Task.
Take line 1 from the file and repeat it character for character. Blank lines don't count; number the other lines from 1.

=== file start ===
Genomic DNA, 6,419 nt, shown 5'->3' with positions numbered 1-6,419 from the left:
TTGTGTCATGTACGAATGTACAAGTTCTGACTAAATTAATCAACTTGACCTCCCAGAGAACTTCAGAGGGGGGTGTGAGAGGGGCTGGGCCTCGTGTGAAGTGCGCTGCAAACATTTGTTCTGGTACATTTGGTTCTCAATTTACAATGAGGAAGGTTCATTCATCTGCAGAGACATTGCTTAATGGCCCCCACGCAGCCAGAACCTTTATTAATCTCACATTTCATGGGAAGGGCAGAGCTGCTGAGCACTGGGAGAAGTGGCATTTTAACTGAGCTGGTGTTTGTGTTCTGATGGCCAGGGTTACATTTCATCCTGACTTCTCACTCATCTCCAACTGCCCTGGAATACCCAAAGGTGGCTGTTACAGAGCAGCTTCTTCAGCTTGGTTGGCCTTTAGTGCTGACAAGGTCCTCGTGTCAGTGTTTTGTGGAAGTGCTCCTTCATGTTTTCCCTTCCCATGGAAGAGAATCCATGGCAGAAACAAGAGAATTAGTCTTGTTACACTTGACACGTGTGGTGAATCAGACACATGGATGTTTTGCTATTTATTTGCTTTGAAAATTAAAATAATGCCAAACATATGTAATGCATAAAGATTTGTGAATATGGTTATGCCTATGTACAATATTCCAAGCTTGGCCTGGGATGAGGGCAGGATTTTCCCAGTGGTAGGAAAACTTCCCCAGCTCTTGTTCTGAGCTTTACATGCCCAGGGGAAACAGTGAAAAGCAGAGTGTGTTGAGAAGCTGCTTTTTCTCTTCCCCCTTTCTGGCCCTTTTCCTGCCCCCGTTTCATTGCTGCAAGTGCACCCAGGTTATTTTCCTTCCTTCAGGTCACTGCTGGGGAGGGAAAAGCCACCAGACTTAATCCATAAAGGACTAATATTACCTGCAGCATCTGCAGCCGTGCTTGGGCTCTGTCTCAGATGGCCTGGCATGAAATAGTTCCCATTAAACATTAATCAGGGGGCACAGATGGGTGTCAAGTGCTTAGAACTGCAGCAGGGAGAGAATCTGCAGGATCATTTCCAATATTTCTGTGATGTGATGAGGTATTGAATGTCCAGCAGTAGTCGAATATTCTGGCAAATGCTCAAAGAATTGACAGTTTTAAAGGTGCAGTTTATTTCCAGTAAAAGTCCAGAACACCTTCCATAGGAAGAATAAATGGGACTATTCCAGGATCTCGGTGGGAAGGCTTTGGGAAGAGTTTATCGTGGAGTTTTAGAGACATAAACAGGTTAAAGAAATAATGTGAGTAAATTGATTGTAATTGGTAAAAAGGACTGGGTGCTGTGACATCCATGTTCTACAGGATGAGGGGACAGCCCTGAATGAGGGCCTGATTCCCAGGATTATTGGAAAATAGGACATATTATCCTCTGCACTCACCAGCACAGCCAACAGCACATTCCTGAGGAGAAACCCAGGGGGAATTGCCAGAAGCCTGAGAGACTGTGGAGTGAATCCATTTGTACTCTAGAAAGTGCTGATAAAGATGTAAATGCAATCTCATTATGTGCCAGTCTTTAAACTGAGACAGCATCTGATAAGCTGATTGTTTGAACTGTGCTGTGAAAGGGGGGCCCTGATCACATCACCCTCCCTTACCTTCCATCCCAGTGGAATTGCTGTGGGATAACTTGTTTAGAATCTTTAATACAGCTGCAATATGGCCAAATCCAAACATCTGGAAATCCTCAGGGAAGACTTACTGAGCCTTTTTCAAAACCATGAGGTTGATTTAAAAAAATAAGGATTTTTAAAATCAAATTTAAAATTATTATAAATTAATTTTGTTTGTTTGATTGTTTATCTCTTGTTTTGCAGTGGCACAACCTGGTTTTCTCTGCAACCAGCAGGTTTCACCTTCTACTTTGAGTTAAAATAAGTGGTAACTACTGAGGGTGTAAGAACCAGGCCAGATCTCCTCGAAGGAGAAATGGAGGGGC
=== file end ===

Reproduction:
Genomic DNA, 6,419 nt, shown 5'->3' with positions numbered 1-6,419 from the left: